Weki Meki has had a busy 2020. Their most recent comeback, “Cool”, is their third so far, supported by their second EP of the year and fourth overall. This is because, despite their promising start with two former I.O.I. members right after their disbandment, Weki Meki is still searching for that elusive breakthrough hit that will push them above the glut of K-pop acts. As New Rules shows, their issue might have been that Weki Meki has been chasing trends rather than properly utilizing their own strengths.

Weki Meki’s last few singles have shown them following in the noise rock-flavored EDM that has propelled groups like ITZY to stardom, and lead single “Cool” is no exception. It is warped and futuristic, cultivating a dark and depraved atmosphere. The fuel behind it is the juxtaposition of the frenetic beat, the rubbery, adventurous bass, and Weki Meki’s melodic yet detached performance. They absolutely mirror the lyrics of being too cool for school, with “Cool” as an active attempt to cultivate an above it all image. The best moments from the song also come purely from Weki Meki’s vocals — a sudden shift to R&B when the instrumentation drops out, and Suyeon’s gorgeously clear notes.

“Cool” is followed by “Sweet Dreams”, a charmingly insidious track. Like the previous song, “Sweet Dreams” is built on juxtaposition. This time, it is the gentle vocals against the darkly sweet production. The instrumentation makes a firm pivot to R&B here, which is maintained throughout New Rules. The music is more melodic and flowing, though it still maintains the crowded noise typical of Weki Meki’s title tracks. However, this gives the instrumentation an aura of menace by giving the sickly sweet synths an underside of darkness bubbling away. The vocals further enhance the feeling of being too sweet, so much so that it is unsettling by leaning completely into the lovestruck girl mold, but working in the lower register and drawing notes out a hair too long. The end result is a song that embodies seduction by manipulation, with Weki Meki playing the ingenue to make the hero fall in love, but giving away enough to hint at their true natures as the femme fatale.

“D-Day” completes the shift in genre, going full R&B. It hits a potent mix of warmth and vulnerability thanks to the use of an acoustic guitar as the primary instrument, backed with handclaps for percussion. Rather than stripped down, “D-Day” comes off as more intimate than anything else. The vocals melt into the instrumentation with careful harmonies and drawn-out sighs. It is just as seductive as the previous track, but far more genuine. Here, the the seduction is buried behind the honeyed sounds, sounding nearly innocent in their desire to spend time with their love. However, the vocals have that hint of edge against the subtly suggestive twang in the guitar and “stay up through the night” gets highlighted just enough for Weki Meki’s point to come across.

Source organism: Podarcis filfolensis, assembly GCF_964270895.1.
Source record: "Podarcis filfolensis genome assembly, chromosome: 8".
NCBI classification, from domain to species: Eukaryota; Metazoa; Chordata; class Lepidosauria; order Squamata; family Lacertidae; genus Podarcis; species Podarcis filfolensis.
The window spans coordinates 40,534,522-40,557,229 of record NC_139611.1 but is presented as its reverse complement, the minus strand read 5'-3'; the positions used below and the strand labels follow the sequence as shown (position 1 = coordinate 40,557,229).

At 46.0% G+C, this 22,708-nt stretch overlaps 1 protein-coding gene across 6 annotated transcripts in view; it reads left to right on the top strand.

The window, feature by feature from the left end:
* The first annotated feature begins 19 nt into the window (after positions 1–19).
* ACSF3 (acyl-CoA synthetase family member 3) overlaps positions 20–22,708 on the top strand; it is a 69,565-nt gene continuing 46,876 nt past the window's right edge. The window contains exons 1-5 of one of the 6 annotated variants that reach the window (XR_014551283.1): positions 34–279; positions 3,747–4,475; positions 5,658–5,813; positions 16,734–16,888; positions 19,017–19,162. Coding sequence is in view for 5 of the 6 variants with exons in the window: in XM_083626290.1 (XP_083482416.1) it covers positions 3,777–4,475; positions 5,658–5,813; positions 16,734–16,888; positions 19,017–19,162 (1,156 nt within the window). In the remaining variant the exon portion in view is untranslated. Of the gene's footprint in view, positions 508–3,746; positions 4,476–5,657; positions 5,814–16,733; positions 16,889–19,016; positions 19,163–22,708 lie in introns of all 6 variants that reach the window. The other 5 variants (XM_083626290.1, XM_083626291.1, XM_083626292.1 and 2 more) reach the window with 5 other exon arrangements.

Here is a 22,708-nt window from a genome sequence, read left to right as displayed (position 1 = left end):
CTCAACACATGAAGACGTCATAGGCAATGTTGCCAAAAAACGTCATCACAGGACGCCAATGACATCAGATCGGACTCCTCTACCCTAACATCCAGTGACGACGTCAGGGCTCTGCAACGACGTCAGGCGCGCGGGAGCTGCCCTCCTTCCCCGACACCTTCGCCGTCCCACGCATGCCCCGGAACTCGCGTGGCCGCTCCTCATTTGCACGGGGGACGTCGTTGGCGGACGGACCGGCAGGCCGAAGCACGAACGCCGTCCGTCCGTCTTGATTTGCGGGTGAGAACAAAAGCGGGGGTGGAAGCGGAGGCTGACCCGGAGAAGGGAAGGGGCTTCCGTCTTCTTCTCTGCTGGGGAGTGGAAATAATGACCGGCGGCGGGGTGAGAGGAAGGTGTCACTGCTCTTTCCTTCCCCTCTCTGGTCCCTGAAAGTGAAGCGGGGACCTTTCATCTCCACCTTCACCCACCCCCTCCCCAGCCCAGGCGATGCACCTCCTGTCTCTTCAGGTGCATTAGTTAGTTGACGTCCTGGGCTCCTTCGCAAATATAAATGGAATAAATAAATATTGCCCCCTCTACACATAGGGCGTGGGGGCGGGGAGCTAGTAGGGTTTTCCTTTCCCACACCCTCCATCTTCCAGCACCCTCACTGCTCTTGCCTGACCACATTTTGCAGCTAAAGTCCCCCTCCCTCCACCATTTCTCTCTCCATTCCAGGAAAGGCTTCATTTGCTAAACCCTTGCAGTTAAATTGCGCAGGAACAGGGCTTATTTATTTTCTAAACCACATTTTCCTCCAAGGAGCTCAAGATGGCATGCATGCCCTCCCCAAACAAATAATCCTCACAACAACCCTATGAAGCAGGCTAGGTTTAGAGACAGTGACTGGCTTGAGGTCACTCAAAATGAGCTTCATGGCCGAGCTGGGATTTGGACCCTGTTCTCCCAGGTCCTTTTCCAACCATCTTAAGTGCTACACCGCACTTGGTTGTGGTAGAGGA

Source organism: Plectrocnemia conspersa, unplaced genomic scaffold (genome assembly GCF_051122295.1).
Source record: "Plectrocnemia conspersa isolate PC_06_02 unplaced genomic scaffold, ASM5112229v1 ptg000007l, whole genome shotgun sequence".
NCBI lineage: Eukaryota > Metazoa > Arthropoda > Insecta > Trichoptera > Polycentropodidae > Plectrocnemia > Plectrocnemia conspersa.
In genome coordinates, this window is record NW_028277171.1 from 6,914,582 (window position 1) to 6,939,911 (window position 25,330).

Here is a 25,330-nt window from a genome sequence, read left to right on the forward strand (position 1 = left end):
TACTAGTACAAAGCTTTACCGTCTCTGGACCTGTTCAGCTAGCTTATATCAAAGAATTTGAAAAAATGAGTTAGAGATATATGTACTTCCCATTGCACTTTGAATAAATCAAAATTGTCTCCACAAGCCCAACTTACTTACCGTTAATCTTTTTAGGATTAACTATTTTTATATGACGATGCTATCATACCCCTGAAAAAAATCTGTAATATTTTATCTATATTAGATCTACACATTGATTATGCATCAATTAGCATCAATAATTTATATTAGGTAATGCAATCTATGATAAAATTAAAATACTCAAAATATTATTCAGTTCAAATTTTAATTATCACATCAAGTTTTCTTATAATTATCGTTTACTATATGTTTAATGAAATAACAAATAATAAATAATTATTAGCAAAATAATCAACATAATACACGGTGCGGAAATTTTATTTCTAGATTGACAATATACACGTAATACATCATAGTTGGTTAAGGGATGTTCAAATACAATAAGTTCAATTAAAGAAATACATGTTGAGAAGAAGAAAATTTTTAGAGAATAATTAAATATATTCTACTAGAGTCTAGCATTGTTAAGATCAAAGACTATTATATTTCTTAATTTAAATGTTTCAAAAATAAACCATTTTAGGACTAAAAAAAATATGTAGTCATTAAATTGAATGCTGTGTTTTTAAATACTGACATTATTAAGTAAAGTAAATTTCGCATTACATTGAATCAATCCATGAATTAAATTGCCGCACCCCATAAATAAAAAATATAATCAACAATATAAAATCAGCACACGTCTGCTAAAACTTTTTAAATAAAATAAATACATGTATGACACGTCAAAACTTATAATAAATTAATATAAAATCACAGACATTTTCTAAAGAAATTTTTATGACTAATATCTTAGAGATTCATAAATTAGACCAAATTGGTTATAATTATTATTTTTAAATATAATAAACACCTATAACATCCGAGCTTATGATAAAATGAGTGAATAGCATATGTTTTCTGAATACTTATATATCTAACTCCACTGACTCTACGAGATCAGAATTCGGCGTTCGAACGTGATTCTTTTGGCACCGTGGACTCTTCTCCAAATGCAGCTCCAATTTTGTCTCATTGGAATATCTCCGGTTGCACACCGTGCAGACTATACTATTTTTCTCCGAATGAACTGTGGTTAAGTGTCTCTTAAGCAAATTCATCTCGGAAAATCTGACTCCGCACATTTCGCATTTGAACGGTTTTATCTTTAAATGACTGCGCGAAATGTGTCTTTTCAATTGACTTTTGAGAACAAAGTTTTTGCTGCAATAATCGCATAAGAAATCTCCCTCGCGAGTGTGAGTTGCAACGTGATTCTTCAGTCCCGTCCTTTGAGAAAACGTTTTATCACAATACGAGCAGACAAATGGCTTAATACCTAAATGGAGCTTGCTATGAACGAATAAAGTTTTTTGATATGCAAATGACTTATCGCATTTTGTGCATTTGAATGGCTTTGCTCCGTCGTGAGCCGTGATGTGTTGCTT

Closing out the original tracks is “Just Us”, which is arguably the weakest. “Just Us” is my favorite kind of love song; rather than pining or confessing, Weki Meki are savoring the feeling of being in love and spending time with someone they love. The song also drives home how vocally cohesive and melodic Weki Meki are. Doyeon’s bridge solo followed by Suyeon’s held note, the harmonies, the clarity of the notes; this is what Weki Meki is best at. Sadly, the production is fairly bland, even with a bit more pep in the instrumentation than a typical ballad. Still, the vocals alone make it worth at least one listen.

The last song on New Rules is “100 Facts”, an English version of “Cool”. While not terrible, it is jarring to slam right back into EDM after settling nicely into the more melodic tracks of “Sweet Dreams”, “D-Day”, and “Just Us”. This particular track also highlights just how much tunes like this one waste Weki Meki’s vocals by burying them under noisy, crowded production and sticking to chanting rather than singing for the unison lines. There is also the shift in tone. While “Cool” is about Weki Meki trying to establish themselves as cool and distant for their own edification, “100 Facts” leans more towards acting as such specifically to attract a guy, and it is not a good look. Weki Meki come off as desperate try-hards more than anything.

As a whole, New Rules has a lot going for it. It really proves what Weki Meki can do when given the right material. Their harmonies are gorgeous, Suyeon and Doyeon’s vocals are enchanting, and the habit of having Lucy rap fast-pace over slower, gentle instrumentation works fabulously. If the group moves completely to a more R&B-influenced sound, they will probably find more success than their current club sound, because it plays to their strengths and, bonus, does not reek of trend-chasing.

(YouTube. Images via Fantiago)